Uighur Poets on Repression and Exile | by Joshua L. Freeman | The New York Review of Books

The shocking dimensions of China’s repression in the Xinjiang Uighur Autonomous Region are now beyond dispute. In early 2017, after spending years perfecting a high-tech surveillance regime in its only Muslim-majority region, the Chinese state began a program of mass internment that has seen the disappearance without trial of at least a million Uighurs, Kazakhs, [...]

Matt Zwolinski | A moral case for Universal Basic Income | The Critic Magazine

Precisely how large a UBI should be, who exactly should be eligible to receive it, and how it should be financed and distributed are, of course, important questions that political philosophy alone cannot answer. But for most of us, these questions of policy design, important as they are, are secondary to matters of principle. If [...]

The hypocrisy of Noam Chomsky | The New Criterion

There’s a famous definition in the Gospels of the hypocrite, and the hypocrite is the person who refuses to apply to himself the standards he applies to others. By that standard, the entire commentary and discussion of the so-called War on Terr... — Read on newcriterion.com/issues/2003/5/the-hypocrisy-of-noam-chomsky

How can the human rights community respond to severe political polarization? | OpenGlobalRights

Severe political polarization is tearing at the seams of democracies around the world, with dangerous consequences for our societies, institutions, and human rights. — Read on http://www.openglobalrights.org/how-can-the-human-rights-community-respond-to-severe-political-polarization/

A Life-Saving Philosophy Professor (guest post by Arthur Ward) – Daily Nous

On February 20th, just last week, I donated my left kidney to a stranger. Because of my donation, two other people agreed to donate their kidneys as well, resulting in three simultaneous life-saving transplants. More transplants may still happen in the future as part of the “kidney chain” that I initiated. As a philosopher with [...]

Lying in Politics: Reflections on The Pentagon Papers | by Hannah Arendt | The New York Review of Books

“The picture of the world’s greatest superpower killing or seriously injuring a thousand non-combatants a week, while trying to pound a tiny backward nation into submission on an issue whose merits are hotly disputed, is not a pretty one.” —Robert S. McNamara The Pentagon Papers, like so much else in history, tell different stories, teach [...]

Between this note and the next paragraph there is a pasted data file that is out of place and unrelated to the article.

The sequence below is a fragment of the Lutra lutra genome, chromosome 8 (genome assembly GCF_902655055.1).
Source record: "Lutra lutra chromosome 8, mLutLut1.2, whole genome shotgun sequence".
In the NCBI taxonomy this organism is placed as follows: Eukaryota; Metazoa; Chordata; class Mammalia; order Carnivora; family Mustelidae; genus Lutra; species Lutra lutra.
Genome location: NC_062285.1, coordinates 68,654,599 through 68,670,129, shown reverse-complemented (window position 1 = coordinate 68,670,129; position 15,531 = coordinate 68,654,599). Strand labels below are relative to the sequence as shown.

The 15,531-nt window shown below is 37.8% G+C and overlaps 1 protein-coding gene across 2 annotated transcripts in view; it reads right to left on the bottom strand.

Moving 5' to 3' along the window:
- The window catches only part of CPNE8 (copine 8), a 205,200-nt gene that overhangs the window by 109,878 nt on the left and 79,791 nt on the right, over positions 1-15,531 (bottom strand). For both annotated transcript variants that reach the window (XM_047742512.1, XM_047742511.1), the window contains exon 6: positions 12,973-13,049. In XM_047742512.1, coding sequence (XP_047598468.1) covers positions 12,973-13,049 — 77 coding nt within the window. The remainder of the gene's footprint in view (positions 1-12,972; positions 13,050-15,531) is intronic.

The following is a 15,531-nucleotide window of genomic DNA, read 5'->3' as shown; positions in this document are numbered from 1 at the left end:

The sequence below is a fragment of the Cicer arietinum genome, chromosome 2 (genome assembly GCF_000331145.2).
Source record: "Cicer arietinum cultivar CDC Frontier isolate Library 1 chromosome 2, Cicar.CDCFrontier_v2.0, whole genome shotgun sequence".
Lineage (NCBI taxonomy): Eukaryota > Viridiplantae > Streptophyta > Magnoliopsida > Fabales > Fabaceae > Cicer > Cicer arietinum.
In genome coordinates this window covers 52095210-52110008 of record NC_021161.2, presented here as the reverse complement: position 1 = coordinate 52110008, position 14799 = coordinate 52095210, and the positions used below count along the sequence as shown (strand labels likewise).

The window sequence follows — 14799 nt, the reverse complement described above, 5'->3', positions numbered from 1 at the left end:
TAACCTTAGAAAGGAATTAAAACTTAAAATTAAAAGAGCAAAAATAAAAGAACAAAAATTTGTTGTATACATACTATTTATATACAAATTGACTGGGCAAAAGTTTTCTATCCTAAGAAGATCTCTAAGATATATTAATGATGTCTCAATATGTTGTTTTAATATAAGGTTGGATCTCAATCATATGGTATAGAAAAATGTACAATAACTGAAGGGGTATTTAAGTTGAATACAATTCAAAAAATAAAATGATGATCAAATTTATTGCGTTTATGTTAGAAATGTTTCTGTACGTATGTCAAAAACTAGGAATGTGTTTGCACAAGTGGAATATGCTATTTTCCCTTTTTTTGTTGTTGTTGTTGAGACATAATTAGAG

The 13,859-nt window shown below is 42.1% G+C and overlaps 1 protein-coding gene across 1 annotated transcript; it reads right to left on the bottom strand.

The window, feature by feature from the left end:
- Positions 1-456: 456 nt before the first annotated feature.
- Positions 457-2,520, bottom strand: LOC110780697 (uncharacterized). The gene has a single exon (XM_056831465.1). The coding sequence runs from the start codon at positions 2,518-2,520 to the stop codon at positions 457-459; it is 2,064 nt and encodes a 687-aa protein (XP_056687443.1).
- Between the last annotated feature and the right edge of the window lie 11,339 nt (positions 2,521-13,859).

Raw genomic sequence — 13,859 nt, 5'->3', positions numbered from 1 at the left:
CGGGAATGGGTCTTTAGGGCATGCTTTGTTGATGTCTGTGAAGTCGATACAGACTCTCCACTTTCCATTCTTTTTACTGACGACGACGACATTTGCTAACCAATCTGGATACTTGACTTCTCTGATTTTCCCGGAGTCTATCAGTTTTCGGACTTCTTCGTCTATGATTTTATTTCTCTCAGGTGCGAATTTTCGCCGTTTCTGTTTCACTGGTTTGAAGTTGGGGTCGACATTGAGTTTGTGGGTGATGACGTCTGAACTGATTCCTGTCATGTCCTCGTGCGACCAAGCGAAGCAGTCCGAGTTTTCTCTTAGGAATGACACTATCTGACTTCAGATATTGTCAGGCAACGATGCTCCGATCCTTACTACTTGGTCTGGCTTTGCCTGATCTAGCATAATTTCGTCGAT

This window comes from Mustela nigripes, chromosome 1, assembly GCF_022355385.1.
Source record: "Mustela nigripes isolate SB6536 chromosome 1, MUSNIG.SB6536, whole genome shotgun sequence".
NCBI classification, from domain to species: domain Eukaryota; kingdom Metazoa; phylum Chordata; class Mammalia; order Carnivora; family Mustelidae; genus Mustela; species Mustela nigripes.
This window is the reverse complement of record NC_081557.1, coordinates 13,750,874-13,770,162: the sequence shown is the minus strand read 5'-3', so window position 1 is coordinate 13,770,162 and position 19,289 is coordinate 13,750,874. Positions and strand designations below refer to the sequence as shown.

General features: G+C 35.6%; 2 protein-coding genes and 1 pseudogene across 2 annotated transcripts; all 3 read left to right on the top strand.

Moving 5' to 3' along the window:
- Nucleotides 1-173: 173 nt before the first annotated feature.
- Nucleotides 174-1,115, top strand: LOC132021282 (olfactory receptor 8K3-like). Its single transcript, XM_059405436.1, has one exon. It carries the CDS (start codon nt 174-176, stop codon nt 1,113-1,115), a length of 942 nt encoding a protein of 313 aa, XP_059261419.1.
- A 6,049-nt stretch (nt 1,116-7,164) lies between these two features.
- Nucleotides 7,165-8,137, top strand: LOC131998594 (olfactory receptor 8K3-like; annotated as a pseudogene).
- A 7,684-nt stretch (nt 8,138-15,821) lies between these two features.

Celebrate Florence Nightingale’s 200th Birthday With Exhibit Featuring Her Famed Lamp, Pet Owl | Smart News | Smithsonian Magazine

In 1854, Florence Nightingale arrived at a military hospital in Scutari, near Constantinople, to tend British soldiers wounded during the Crimean War. Appalled by the conditions—rodents and vermin running rampant, patients lying in their own filth, a woeful lack of basic medical supplies—she quickly set about implementing reforms. Nightingale was a tireless nurse; at night, [...]

A Guide to Hope-Based Communications | OpenGlobalRights

Hope is a pragmatic strategy, informed by history, communications experts, organizers neuroscience and cognitive linguistics. It can be applied to any strategy or campaign. By grounding your communications from the values you stand for and a vision of the world you want to see, hope-based communications is an antidote to debates that seem constantly framed [...]

From revolution to bureaucratization: human rights law becomes central to global health governance | OpenGlobalRights

Given the dramatic development of human rights under international law and the proliferation of global institutions for public health, it is essential to understand the implementation of human rights law through global health governance. — Read on http://www.openglobalrights.org/From-revolution-to-bureaucratization-human-rights-law-becomes-central-to-global-health-governance/